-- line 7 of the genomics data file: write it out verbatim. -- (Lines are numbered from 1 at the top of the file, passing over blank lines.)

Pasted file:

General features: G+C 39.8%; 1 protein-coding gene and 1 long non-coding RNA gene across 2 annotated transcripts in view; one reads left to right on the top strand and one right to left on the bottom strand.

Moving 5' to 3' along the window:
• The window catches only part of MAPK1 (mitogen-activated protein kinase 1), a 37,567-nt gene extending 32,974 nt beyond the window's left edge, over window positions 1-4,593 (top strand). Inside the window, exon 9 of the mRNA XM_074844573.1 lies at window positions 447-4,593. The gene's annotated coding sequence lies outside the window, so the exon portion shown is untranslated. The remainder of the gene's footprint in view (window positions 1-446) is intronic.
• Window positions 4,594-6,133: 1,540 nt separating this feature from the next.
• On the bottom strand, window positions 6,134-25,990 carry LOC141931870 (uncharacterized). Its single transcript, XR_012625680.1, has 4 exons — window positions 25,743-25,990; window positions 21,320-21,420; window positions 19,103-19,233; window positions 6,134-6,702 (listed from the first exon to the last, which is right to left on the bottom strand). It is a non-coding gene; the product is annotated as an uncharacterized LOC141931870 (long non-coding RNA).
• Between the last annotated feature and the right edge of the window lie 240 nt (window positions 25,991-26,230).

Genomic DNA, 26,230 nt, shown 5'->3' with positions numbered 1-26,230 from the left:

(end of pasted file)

Genomic DNA, 26,230 nt, shown 5'->3' with positions numbered 1-26,230 from the left: